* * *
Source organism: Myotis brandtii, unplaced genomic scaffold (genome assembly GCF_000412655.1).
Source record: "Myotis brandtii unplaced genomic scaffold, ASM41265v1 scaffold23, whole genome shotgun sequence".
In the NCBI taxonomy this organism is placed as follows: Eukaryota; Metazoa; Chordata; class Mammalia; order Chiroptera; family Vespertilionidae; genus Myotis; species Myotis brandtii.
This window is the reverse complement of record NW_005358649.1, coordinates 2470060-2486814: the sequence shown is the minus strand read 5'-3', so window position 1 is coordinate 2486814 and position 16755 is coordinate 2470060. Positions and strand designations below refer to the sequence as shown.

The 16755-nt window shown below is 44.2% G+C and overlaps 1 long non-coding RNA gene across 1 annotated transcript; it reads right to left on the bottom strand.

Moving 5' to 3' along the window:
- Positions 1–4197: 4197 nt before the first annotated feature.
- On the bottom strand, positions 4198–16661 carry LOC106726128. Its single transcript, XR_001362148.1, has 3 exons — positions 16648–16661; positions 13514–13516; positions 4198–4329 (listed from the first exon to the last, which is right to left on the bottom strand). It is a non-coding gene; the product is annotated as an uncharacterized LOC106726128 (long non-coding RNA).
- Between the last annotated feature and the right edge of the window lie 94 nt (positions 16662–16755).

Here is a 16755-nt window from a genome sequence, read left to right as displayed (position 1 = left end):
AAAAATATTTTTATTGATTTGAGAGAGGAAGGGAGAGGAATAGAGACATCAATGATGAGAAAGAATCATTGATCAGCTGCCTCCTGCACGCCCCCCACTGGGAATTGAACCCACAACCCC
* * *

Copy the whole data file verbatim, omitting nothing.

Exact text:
Source organism: Myotis brandtii, unplaced genomic scaffold (genome assembly GCF_000412655.1).
Source record: "Myotis brandtii unplaced genomic scaffold, ASM41265v1 scaffold23, whole genome shotgun sequence".
In the NCBI taxonomy this organism is placed as follows: Eukaryota; Metazoa; Chordata; class Mammalia; order Chiroptera; family Vespertilionidae; genus Myotis; species Myotis brandtii.
This window is the reverse complement of record NW_005358649.1, coordinates 2470060-2486814: the sequence shown is the minus strand read 5'-3', so window position 1 is coordinate 2486814 and position 16755 is coordinate 2470060. Positions and strand designations below refer to the sequence as shown.

The 16755-nt window shown below is 44.2% G+C and overlaps 1 long non-coding RNA gene across 1 annotated transcript; it reads right to left on the bottom strand.

Moving 5' to 3' along the window:
- Positions 1–4197: 4197 nt before the first annotated feature.
- On the bottom strand, positions 4198–16661 carry LOC106726128. Its single transcript, XR_001362148.1, has 3 exons — positions 16648–16661; positions 13514–13516; positions 4198–4329 (listed from the first exon to the last, which is right to left on the bottom strand). It is a non-coding gene; the product is annotated as an uncharacterized LOC106726128 (long non-coding RNA).
- Between the last annotated feature and the right edge of the window lie 94 nt (positions 16662–16755).

Here is a 16755-nt window from a genome sequence, read left to right as displayed (position 1 = left end):
AAAAATATTTTTATTGATTTGAGAGAGGAAGGGAGAGGAATAGAGACATCAATGATGAGAAAGAATCATTGATCAGCTGCCTCCTGCACGCCCCCCACTGGGAATTGAACCCACAACCCC